Total Engine and Tender Weight (lbs / kg)195,776181,440 / 82,300
Tender Water Capacity (gals / ML)48003600 / 13.643696 / 14
Tender Fuel Capacity (oil/coal) (gals/tons / Liters/MT) 5.50 2.75 / 3 4.50 / 4
Minimum weight of rail (calculated) (lb/yd / kg/m)54 / 2759 / 29.5060 / 30
Geometry Relating to Tractive Effort
Driver Diameter (in / mm)75 / 190584 / 214675 / 190581 / 2057
Boiler Pressure (psi / kPa)140 / 9.70170 / 12.10140 / 9.70170 / 11.70
High Pressure Cylinders (dia x stroke) (in / mm)17.5" x 26" / 445x66018.5" x 26" / 457x66017" x 26" / 432x66018" x 26" / 457x660
Tractive Effort (lbs / kg)12,634 / 5730.6915,308 / 6943.6011,922 / 5407.7315,028 / 6816.59
Factor of Adhesion (Weight on Drivers/Tractive Effort) 5.15 4.60 4.78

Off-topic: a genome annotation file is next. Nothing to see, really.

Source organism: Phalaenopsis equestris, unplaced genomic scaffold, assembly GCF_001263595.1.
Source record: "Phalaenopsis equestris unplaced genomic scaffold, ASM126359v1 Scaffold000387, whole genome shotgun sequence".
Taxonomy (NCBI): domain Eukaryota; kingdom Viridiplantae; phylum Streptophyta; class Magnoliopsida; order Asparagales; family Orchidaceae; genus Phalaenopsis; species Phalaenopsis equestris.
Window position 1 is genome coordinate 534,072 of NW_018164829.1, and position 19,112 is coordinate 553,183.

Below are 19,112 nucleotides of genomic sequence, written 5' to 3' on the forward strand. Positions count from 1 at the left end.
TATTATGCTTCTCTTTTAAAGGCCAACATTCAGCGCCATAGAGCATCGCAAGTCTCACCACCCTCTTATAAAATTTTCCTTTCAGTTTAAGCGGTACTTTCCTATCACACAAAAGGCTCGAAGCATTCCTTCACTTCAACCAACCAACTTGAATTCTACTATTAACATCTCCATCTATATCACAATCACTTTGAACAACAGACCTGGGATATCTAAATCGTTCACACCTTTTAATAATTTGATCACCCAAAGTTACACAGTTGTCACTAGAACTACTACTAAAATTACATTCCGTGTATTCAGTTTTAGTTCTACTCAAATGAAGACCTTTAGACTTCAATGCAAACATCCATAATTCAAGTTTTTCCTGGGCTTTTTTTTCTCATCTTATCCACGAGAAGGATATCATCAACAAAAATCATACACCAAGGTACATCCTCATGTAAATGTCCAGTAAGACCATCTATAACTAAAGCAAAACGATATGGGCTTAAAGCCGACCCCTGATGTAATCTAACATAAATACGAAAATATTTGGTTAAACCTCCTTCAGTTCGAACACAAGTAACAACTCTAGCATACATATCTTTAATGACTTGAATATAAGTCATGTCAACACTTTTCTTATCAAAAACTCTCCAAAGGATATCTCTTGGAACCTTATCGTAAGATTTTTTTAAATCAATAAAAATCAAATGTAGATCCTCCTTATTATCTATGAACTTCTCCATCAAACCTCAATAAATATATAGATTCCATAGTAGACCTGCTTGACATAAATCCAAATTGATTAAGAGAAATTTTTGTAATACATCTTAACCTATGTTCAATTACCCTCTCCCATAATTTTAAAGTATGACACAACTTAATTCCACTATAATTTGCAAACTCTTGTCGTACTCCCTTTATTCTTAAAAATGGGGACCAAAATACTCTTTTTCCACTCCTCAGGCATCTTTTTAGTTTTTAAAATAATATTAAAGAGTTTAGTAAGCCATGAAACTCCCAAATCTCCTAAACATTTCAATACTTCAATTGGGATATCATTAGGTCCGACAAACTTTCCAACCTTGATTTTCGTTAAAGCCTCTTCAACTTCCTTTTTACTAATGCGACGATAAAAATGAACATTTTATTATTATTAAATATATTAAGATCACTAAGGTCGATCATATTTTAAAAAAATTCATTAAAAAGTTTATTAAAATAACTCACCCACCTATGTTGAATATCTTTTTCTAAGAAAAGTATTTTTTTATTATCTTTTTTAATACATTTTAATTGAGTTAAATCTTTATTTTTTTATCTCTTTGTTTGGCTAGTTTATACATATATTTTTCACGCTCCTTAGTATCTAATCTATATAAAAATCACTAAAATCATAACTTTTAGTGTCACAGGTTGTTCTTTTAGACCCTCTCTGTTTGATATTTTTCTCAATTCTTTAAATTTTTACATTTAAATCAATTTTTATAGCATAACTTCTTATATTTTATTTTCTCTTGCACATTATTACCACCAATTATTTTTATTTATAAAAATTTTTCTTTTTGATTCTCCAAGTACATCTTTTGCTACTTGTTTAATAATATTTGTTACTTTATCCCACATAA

Heating Ability
Tubes (number - dia) (in / mm)175 - 2" / 51233 - 1.75" / 0233 - 1.75" / 44
Flues (number - dia) (in / mm)
Flue/Tube length (ft / m)10.08 / 3.0711.3711.06 / 3.37
Firebox Area (sq ft / m2)94 / 8.73109 / 10.1394 / 8.7399 / 9.20
Grate Area (sq ft / m2)15.64 / 1.4520 / 1.8615.50 / 1.4418.85 / 1.75
Evaporative Heating Surface (sq ft / m2)1016 / 94.391318 / 122.491016 / 94.391278 / 118.73
Superheating Surface (sq ft / m2)
Combined Heating Surface (sq ft / m2)1016 / 94.391318 / 122.491016 / 94.391278 / 118.73
Evaporative Heating Surface/Cylinder Volume140.37162.94148.75166.89
Computations Relating to Power Output (More Information)
Robert LeMassena's Power Computation2190340021703205
Same as above plus superheater percentage2190340021703205
Same as above but substitute firebox area for grate area13,16018,53013,16016,830
Power L13593548138075314
Power MT243.46343.05326.37